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Editorial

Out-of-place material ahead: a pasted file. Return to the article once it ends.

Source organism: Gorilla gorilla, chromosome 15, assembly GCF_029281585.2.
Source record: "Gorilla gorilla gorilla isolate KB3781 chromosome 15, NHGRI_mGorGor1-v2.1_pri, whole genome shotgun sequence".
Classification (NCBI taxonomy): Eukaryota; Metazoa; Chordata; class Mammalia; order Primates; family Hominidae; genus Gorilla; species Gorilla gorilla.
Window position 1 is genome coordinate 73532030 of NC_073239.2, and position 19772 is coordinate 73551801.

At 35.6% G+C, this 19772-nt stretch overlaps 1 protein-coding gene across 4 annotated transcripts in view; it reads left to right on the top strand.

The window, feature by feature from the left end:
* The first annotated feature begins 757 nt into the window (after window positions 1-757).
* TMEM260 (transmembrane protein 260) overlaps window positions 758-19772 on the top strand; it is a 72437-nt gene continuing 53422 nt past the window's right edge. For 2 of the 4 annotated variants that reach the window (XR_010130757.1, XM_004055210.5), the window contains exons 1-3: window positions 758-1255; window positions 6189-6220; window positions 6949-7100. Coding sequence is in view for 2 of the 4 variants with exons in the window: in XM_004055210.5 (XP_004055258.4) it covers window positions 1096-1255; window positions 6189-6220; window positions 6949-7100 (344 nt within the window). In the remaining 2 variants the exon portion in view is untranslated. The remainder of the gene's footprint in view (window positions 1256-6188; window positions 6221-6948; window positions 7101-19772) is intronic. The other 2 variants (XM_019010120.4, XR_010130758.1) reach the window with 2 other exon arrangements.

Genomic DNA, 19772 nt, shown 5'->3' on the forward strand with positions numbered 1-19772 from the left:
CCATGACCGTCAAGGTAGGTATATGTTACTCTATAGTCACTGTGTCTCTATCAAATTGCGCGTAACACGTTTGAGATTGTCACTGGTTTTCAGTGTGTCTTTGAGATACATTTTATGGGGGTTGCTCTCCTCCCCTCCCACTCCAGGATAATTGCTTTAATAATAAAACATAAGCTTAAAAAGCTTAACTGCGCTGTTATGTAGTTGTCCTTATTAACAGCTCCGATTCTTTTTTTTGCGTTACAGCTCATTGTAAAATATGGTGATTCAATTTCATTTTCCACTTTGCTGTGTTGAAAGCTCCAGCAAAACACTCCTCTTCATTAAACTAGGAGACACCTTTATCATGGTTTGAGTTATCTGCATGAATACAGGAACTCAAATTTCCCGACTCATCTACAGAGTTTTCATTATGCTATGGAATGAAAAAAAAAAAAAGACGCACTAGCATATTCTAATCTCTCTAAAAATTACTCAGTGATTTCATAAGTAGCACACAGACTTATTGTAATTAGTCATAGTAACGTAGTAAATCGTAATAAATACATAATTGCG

Editorial e begin this issue of to counter this risk the detection associated with previous attempts the British Journal of and documentation of previous at suicide, a history of abuse and WForensic Practice with ADRs are essential, but a personality disorder traits. The a paper by Karen D’Silva, Tim baseline audit suggested poor authors also note a number of Calton and Conor Duggan levels of documentation of ADRs factors that were compromising looking at the often-neglected in the forensic mental health effective through-care to the issue of the impact of training. setting studied. However, a community, including lack of They report a pilot study to number of relatively simple accommodation and of access to investigate the impact of single- measures were undertaken which primary care services on release. day training events, intended to improved performance in this Brian McKenzie and Helen disseminate good practice. The area of practice. Curr look at the value of the results six months after attending Michael Loughran and HCR-20 Scale in predicting the training suggested only a Kishane Seewoonarain report the incidents of in-patient violence modest effect on practice; 54% results of research looking at during a stay on a medium of respondents reported a change need and risk characteristics secure ward, based on a in at least one of the five among women offenders referred retrospective analysis of 94 domains of practice asked about. to a mental health in-reach admissions. They report mixed The authors go on to question service. In line with much of the findings for the value of this whether such traditional models previous research on prison and structured assessment as a means and approaches to training are in offender populations, high levels of predicting such risks. We fact the most effective way of of mental health need and conclude this issue with a review disseminating good practice. complexity were identified. This by Nathan Gregory on the, often Simon Gibbon and Najat included mental health contentious, area of offender Khalifa look at another area that problems, personality disorder, profiling. is often neglected – adverse drug substance misuse and social As ever, we hope that you reactions (ADRs), which, they factors that led to exclusion after enjoy this issue of the journal, note, are often major release. Levels of substance and we would encourage you to contributors to morbidity and misuse were found to be high, contribute both research papers mortality. In addition they point and many women were involved and practice and viewpoint out that psychiatric patients, and in multi-drug use. The papers. perhaps especially those in prevalence of intentional self- David Crighton forensic units, may be at injury was high, and they report Graham Towl increased risk of ADRs. In order that it was significantly (CO-EDITORS) The British Journal of Forensic Practice • VOLUME 7 • ISSUE 3 • AUGUST 2005 © Pavilion Publishing Brighton Ltd http://www.deepdyve.com/assets/images/DeepDyve-Logo-lg.png The British Journal of Forensic Practice Emerald Publishing